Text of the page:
An extensive inter-church inquiry into ways of fighting sectarianism called for changes in the way the increasing numbers of religiously mixed marriages are handled locally on both sides of the border.
One in sixteen marriages in Ulster is mixed, but not all couples, either there or in the Irish Republic, find the sympathy and understanding they seek from their churches and families, Dr David Stevens, secretary of the working party that produced the report, said.
In the run-up to the wedding ceremony, particularly outside Belfast and Dublin, some couples met unco-operative, even hostile clergymen and priests, he claimed. The baptism of the children of mixed marriages was also a sensitive area.
According to the report from Dr Stevens's group, published as a discussion document after a two-year investigation, attitudes need to change.
More bridge building between the Protestant and Catholic churches is required and each tradition's hurts and grievances should be acknowledged, it suggests.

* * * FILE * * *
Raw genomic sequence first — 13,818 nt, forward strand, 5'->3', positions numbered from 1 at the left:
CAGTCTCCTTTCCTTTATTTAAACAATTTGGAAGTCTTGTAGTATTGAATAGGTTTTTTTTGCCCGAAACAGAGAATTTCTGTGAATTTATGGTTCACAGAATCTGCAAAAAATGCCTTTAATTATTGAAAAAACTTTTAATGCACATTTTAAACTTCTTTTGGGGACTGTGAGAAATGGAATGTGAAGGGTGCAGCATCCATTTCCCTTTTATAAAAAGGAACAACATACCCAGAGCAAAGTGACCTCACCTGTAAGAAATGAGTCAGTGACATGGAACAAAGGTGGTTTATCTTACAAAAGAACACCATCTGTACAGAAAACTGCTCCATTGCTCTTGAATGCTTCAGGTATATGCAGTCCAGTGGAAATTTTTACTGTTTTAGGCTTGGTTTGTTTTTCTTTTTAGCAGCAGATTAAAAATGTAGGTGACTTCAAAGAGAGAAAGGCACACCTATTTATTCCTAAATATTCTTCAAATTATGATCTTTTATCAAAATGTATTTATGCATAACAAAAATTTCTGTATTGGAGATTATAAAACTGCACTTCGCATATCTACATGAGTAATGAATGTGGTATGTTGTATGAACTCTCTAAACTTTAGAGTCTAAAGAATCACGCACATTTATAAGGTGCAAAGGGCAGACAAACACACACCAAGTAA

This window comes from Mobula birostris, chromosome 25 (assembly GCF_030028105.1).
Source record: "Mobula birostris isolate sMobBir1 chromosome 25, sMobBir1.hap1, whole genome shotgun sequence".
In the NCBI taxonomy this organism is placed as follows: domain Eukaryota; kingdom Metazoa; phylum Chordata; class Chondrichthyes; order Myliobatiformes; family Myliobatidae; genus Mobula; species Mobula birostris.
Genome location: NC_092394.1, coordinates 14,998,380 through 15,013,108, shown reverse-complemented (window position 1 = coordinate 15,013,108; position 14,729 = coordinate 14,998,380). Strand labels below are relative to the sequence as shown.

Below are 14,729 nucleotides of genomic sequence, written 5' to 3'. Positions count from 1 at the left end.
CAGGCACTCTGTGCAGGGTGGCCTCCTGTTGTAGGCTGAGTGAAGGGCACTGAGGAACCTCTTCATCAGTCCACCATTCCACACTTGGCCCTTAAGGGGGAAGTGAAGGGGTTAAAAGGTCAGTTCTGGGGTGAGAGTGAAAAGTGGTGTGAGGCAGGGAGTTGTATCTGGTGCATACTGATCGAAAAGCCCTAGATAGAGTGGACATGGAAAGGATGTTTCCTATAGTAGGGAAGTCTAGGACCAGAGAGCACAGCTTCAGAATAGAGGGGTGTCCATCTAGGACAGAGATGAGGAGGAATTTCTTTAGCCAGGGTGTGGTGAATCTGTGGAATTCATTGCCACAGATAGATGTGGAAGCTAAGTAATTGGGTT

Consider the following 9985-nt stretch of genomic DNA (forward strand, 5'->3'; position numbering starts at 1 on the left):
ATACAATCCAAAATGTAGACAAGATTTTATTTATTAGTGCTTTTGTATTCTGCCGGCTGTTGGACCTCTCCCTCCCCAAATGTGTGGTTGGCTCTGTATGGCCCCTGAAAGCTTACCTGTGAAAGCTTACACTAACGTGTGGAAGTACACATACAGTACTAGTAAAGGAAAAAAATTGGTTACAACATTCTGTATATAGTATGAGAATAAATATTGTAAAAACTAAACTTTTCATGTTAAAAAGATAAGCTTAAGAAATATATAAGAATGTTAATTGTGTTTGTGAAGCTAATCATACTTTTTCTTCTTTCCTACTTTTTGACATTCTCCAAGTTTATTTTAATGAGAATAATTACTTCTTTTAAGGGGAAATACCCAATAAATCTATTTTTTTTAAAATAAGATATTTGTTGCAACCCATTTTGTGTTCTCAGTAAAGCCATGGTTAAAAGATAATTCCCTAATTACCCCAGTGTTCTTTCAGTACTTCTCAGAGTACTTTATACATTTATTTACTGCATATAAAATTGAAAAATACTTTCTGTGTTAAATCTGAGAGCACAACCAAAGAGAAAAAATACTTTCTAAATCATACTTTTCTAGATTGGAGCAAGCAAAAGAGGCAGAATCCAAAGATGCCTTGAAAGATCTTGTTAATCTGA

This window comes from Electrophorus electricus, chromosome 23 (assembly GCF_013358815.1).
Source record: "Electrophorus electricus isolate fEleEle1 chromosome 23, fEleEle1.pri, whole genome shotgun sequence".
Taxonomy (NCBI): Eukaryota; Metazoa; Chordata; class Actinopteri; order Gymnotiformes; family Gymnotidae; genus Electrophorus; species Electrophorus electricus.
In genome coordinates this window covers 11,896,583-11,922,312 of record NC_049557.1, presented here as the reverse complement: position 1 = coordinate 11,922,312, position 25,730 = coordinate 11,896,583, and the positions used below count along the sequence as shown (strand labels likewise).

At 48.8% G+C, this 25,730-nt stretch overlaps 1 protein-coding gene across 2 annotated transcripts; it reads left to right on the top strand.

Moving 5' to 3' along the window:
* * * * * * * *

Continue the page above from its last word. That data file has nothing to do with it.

The working party appeals across the sectarian divide for a profound change of heart, urging people to abandon myths, share blame for Ulster's conflict and find new ways of living together in peace.
It claims that sectarianism, including the violence, springs from attitudes which have been fostered and valued on both sides of the community for a long time.
Dr Stevens said: 'Even though there are ways of doing things which have been agreed at national level, clergy on both sides do not always operate within the spirit of them, particularly at local level.'
The report, discussed today by Ireland's church leaders at a meeting in Newry, Co Down, makes a series of other recommendations to reduce sectarian tensions, including support for a Bill of Rights in Northern Ireland; moves to increase public confidence in the security forces; more effective fair employment procedures; a review within the Irish Republic of its protection of minorities.Reuse content